They argue with reason that the jobs of cargo pilots can be even more tiring than flying a passenger plane, given the tendencies of long overnight flights and the crossing of multiple crossing of time zones. We would add the additional responsibilities of hauling potentially hazardous cargoes and schedule adherence regardless of marginal weather conditions. They remind readers of the recent UPS air cargo accident on approach to Birmingham Alabama that took the lives of both pilots and could have easily resulted in crashing into a nearby populated neighborhood. A further reminder was the 1992 crash of cargo jet near Amsterdam that killed four persons on the plane and 43 on the ground. They question why the FAA cites that a pilot fatigue rule would prevent only one cargo airplane crash in a ten year period, and argue that carriers such as UPS carry insurance coverage of $1.5 billion for a single cargo aircraft accident because of the value of the cargo and the potential deaths of people on the ground, not to mention damage to ground- based facilities.
Obviously, global air cargo carriers have counter-arguments, the most prominent of which would boil down to added regulation drives increased operational costs for carriers and air cargo rates for shippers. They would further remind shippers that adequate carrier policies and safeguards exist to manage pilot fatigue.
However, it would seem that recent evidence warrants a revised perspective from all of the parties involved. The potential for added costs and increased rates should perhaps be balanced with factors for protecting the lives of cargo pilots and the probability of destroyed critical shipments for manufacturers, retailers and businesses.
Image for a moment if a cargo plane fully loaded with Apple smartphones, or with a large shipment of lithium ion batteries were to have a major accident due to pilot fatigue.
It often seems that calls for safety regulation are often more a politically-driven process. Current headlines concerning the 8th day of the U.S. government shutdown are an acute reminder of the current toxic gridlock environment in Washington. It is time to move on to a host of other needs including addressing overworked and unrested air cargo pilots, as well as other transportation related employees.
What’s your view? Are fatigued pilots a concern individually or for your organization?
Global business network CNBC interviewed the CFO of Maresk Line, the current industry leader in global ocean container shipping and the responses should capture the attention of global manufacturers, retailers and their procurement and transportation management teams.
In the interview, Maersk CFO Jacob Strausholm indicated to CNBC Europe interviewers that “the worst is over for the global shipping industry but so are the glory days.” In the view of Supply Chain Matters, that is both good and not so good news, but perhaps not in the context of what readers may be thinking.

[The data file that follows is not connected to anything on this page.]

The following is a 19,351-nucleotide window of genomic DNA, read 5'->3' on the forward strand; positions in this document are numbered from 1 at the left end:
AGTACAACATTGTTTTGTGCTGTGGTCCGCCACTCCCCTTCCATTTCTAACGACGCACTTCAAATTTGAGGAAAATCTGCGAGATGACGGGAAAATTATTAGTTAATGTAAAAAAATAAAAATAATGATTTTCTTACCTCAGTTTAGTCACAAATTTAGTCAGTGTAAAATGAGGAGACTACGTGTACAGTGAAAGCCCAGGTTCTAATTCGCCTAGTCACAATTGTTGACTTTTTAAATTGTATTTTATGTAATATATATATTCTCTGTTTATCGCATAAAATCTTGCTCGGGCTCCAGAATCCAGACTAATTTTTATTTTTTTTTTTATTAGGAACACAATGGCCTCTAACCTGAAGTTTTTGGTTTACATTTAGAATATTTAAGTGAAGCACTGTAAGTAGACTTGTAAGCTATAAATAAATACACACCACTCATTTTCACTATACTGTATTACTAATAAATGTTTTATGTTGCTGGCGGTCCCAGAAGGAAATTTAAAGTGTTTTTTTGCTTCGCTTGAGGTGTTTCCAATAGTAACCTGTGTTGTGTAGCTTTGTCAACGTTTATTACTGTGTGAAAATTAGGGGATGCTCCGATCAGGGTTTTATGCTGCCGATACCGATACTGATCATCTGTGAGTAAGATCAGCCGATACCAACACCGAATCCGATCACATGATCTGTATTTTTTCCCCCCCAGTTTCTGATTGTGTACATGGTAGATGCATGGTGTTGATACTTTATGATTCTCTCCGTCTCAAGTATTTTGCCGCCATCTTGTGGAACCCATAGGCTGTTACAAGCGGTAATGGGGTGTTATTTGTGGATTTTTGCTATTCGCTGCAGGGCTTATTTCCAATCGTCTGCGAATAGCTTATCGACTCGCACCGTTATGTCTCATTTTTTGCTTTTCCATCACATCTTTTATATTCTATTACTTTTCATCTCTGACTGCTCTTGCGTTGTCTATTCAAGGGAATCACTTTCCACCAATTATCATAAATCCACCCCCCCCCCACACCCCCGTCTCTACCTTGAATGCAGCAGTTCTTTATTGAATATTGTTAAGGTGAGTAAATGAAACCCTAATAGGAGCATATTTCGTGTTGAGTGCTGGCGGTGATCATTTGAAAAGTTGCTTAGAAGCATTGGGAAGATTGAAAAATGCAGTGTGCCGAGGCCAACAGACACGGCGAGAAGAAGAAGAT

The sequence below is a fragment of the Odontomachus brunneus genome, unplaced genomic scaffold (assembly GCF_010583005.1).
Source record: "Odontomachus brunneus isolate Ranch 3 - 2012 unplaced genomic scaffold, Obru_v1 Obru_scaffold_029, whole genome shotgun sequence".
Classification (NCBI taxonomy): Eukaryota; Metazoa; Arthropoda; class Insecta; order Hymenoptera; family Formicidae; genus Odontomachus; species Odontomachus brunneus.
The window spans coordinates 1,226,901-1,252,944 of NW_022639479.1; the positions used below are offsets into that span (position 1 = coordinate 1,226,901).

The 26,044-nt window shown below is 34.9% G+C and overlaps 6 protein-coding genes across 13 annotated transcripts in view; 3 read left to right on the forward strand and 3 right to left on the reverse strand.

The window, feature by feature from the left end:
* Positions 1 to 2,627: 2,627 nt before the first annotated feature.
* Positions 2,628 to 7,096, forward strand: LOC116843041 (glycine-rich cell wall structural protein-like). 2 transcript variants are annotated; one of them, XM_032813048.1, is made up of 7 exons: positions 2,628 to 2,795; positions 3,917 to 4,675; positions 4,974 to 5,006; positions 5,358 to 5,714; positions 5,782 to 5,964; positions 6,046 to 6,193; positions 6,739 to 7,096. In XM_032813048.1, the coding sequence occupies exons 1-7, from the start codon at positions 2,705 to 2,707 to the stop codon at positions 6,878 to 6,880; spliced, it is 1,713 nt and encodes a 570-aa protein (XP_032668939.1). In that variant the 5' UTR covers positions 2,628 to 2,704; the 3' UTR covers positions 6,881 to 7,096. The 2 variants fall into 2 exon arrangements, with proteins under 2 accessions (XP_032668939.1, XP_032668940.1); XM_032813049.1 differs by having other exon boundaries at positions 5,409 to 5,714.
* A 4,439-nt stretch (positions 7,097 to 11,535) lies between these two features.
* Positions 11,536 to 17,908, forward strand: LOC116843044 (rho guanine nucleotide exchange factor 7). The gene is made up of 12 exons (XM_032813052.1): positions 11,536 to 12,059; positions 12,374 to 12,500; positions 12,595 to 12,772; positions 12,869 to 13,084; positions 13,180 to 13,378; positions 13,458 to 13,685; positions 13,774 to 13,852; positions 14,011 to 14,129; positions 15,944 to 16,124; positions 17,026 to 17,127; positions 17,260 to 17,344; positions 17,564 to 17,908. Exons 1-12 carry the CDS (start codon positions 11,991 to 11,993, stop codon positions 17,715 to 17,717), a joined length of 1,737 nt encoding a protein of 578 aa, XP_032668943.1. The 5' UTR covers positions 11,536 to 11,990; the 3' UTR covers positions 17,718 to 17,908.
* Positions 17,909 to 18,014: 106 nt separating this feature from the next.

By our view, the good news is that the industry is finally acknowledging that the glory days of double digit annual increases in container shipping volumes has come to an end. It is a testimonial that industry supply chains have become much more predictable in forecasting product demand and in more efficient inventory planning.
It was the basis of that inflated optimism that motivated multiple lines to introduce gross over capacity across the industry, while unsuccessfully attempting to extract high tariff rates from shippers. As CNBC notes from its interview, over the next two and one-half years, Maersk alone has plans to introduce into global service 20 new mega-ships, capable of transporting up to 18,000 containers with up to 35 percent less consumption of fuel.
Other competing shipping lines have be compelled to also order new mega-ships that will further continue to come on-line. There lies the not so good news, that in the coming months and perhaps years, a fleet of far larger but more efficient mega-ships may well be competing in a low-growth environment that has more implications for potential industry consolidation. There has already been an announcement of an operational alliance among the top three container lines to pool ship capacity among a collection of key global shipping routes. That alliance has yet to secure regulatory approvals.
Also in our view, these mega-ships that need to leverage high shipments volumes may well be initially deployed in the wrong shipping lanes because of the lack of port infrastructure upgrades to be able to load or unload such ships. Europe alone has yet to recover from the effects of a severe economic downturn and strategic ports could be challenged to secure the financial resources to build and deploy added port processing infrastructure. Similarly in the U.S., the lack of an overall strategic investment plan in upgrading U.S. based port and logistics infrastructure may delay the benefits of these mega-ships. The effects of the global economic crisis have further reinforced labor unions to resist demands for port productivity improvements.
Despite these challenges, an important industry milestone has occurred. The ocean container industry has begun to acknowledge its past miss-steps. The open question however remains that while the shipping industry has acknowledged the end of the glory days, global sourcing shifts and the movement toward moving production closer to the point of consumption may well add continuing challenges.